Around this time last year, Vladimir Sobotka came close to returning to the St. Louis Blues, but in the end the Czech center decided to spend at least one more campaign in the KHL. But with the Blues’ season over and Sobotka having an apparent window to return to the NHL, it looks as though he could actually make the jump back to North America this summer.
During an end of season press conference, which was used in part to announce a one-year contract extension for coach Ken Hitchcock, Blues GM Doug Armstrong said that he has been in consistent contact with Sobotka’s agent over the past two seasons to “find out what’s going on.” And Armstrong, who said he thinks Sobotka will be back, sounds confident the 28-year-old pivot will be wearing a Blues uniform next season.
“I thought he was going to come back — a couple times during the season, we had conversations, he was getting himself out of his KHL deal, they (asked) me if we had room for him and I said we’d make room for him,” Armstrong said. “For whatever reason, it just didn’t work out…I’ve never read his KHL contract. I’ve never seen it. I don’t know what the window is. I’m going on reports that he has a window. If he exercises the window, he’ll be a St. Louis Blue. I’d love to have him back.” Read more
Commissioner Gary Bettman made it clear Monday that former Los Angeles Kings defenseman Slava Voynov, who was suspended indefinitely by the league following a domestic violence charge, was ineligible to play at the World Cup, but the Russian Hockey Federation is holding out hope the NHL will change its mind.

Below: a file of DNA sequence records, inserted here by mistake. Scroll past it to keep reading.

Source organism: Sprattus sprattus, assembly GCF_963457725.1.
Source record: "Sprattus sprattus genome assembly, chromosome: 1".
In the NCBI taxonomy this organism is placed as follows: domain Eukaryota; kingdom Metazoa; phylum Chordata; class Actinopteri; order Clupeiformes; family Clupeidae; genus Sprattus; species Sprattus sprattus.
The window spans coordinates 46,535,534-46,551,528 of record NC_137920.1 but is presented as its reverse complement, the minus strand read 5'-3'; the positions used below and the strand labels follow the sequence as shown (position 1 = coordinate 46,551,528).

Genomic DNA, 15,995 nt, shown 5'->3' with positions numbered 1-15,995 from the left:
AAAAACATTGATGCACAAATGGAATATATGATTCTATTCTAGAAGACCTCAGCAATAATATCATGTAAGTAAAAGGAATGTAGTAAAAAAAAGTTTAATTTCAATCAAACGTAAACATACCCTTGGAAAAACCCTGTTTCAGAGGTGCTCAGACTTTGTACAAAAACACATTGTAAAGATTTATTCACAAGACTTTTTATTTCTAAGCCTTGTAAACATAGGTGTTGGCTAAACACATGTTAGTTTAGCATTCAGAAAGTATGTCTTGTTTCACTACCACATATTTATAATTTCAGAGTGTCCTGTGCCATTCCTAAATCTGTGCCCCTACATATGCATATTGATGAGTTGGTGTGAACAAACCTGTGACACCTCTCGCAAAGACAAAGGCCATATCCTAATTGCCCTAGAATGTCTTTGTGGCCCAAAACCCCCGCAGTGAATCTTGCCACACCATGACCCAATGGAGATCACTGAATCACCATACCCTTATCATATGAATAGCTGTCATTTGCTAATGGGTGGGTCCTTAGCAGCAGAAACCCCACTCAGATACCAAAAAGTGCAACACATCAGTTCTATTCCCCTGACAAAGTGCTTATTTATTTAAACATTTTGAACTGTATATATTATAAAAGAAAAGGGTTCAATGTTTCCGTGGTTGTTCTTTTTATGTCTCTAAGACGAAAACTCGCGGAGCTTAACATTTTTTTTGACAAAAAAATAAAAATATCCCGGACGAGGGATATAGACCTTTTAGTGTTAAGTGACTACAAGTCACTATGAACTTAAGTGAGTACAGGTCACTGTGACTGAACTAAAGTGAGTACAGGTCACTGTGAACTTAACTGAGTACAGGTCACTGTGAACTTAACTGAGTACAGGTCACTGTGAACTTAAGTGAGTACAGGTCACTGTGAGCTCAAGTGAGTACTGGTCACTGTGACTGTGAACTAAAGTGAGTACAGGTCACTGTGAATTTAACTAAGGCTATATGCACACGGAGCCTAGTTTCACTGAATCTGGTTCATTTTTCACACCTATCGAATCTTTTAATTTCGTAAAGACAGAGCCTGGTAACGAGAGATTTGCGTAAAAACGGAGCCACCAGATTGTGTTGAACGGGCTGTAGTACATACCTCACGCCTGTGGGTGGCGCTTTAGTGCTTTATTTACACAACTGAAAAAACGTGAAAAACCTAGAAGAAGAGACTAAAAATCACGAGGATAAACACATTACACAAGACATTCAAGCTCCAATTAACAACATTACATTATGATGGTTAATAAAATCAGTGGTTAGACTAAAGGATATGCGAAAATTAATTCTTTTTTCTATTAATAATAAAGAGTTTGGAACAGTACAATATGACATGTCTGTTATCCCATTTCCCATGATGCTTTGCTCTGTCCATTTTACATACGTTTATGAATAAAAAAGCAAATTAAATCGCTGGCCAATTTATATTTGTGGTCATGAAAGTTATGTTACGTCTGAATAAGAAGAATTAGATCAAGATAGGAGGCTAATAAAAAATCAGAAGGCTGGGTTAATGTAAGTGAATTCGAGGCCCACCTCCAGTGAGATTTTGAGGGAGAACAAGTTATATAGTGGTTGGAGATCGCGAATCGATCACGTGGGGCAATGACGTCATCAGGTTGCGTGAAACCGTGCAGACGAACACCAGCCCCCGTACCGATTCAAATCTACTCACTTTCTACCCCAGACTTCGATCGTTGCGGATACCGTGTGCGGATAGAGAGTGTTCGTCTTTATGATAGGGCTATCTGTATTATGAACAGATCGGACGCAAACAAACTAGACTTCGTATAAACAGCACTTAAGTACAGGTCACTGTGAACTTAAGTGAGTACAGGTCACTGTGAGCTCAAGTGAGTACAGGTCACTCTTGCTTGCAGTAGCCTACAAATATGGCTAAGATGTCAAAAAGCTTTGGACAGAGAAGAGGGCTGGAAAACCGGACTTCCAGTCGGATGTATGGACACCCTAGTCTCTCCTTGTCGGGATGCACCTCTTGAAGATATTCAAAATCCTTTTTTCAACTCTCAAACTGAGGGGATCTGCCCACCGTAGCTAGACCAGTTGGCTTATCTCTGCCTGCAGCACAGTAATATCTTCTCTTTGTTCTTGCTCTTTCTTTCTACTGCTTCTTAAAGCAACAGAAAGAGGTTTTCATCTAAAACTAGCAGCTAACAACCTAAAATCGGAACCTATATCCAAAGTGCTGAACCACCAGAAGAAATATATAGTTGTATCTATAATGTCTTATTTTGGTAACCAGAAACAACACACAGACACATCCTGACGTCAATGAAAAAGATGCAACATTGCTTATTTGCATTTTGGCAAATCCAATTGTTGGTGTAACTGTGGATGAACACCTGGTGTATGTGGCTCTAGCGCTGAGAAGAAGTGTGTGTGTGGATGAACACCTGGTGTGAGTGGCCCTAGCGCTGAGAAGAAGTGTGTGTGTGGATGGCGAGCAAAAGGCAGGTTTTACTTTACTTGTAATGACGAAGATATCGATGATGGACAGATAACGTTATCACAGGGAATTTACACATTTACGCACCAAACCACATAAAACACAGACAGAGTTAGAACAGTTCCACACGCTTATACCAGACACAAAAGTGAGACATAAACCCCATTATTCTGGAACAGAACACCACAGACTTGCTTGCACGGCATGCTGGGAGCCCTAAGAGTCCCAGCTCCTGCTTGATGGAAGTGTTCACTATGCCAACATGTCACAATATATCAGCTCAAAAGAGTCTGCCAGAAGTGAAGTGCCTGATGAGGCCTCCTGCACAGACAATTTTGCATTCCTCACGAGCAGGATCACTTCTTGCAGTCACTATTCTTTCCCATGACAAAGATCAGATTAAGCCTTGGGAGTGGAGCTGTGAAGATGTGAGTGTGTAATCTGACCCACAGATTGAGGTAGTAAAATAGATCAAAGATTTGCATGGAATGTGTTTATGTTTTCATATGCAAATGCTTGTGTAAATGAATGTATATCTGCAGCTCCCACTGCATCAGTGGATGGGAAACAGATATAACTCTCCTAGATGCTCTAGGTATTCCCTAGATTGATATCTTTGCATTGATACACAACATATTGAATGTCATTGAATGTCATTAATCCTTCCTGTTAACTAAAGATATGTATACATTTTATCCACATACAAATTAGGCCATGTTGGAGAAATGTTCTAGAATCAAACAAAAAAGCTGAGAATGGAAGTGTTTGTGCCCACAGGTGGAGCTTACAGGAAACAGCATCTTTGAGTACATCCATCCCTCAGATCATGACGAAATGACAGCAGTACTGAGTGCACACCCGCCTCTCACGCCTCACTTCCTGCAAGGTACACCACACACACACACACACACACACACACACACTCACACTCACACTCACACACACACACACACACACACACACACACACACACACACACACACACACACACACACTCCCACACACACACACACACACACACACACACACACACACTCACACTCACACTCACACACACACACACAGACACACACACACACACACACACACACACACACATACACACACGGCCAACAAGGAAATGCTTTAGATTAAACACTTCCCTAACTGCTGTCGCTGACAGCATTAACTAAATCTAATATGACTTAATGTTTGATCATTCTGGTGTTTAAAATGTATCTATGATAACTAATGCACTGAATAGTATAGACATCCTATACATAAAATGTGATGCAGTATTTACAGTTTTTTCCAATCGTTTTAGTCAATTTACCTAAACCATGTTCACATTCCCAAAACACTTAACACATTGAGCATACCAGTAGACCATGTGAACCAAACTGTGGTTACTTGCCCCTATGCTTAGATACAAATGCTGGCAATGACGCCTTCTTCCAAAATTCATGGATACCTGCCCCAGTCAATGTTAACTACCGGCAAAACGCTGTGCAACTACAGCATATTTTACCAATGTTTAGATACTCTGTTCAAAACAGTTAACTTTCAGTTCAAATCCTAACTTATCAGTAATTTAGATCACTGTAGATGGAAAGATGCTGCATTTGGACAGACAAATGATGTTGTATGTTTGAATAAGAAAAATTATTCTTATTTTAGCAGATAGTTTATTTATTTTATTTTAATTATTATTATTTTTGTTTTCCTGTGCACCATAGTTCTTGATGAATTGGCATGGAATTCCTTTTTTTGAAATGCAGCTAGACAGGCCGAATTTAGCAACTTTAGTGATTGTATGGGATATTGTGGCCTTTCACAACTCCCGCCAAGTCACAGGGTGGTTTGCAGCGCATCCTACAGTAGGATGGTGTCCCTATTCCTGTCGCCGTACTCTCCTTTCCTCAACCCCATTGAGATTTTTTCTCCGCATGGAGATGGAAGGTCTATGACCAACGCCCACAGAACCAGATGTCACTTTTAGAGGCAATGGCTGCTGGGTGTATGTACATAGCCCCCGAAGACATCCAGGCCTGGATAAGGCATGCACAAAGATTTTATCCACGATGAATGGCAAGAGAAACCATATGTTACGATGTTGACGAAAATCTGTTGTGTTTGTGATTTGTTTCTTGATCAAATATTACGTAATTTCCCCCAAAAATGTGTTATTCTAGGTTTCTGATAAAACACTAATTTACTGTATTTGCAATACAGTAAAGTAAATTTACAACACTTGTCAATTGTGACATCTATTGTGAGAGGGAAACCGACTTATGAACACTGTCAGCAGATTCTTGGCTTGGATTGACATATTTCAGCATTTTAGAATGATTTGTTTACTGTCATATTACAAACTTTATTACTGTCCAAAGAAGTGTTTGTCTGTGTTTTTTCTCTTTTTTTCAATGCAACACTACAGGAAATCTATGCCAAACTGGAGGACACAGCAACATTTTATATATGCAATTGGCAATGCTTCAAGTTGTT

Russian news outlet TASS reported Tuesday that the RHF “maintains close dialog” with the NHL regarding Voynov’s eligibility and the Russians are hoping that Voynov will be permitted to play at the September tournament. The RHF went so far as to say they’re “holding negotiations” with the league, and IIHF president Rene Fasel has been included in the talks.
“The Russian Ice Hockey Federation hopes that the organizers of the international competition will make a positive decision on the issue and the defender will be allowed to be included in the roster of the Russian national team,” the RHF told TASS. Read more
Given how his past two seasons in the NHL went, it’s no surprise Alexander Semin has elected to remain in the KHL for the 2016-17 season.
According to Russian hockey writer Igor Eronko, Semin has signed a one-year deal with Magnitogorsk where he finished this past season.
Max Talbot is headed overseas after signing with Lokomotiv Yaroslavl in the KHL. It’s a one-year deal for the 2016-17 season, Talbot’s agent Derek McCann confirmed to THN.
Talbot was set to become an unrestricted free agent with his five-year, $9 million contract expiring in July.
Russia’s preliminary roster for the World Cup was composed entirely of NHL talent, but the completed roster will see four KHL players head over early in the primarily Russian league’s season to compete at the tournament, including one familiar face who has overshadowed the entire announcement.
Three NHL blueliners were added to the roster in the Canadiens’ Alexei Emelin, Red Wings’ Alexey Marchenko and Maple Leafs’ rookie Nikita Zaitsev, while the four KHL players include CSKA Moscow’s Ivan Telegin, as well as three members from SKA St Petersburg: Evgeny Dadonov, Vadim Shipachyov and former Los Angeles Kings defenseman Slava Voynov, who is one of the more shocking additions to any of the World Cup clubs given his recent history.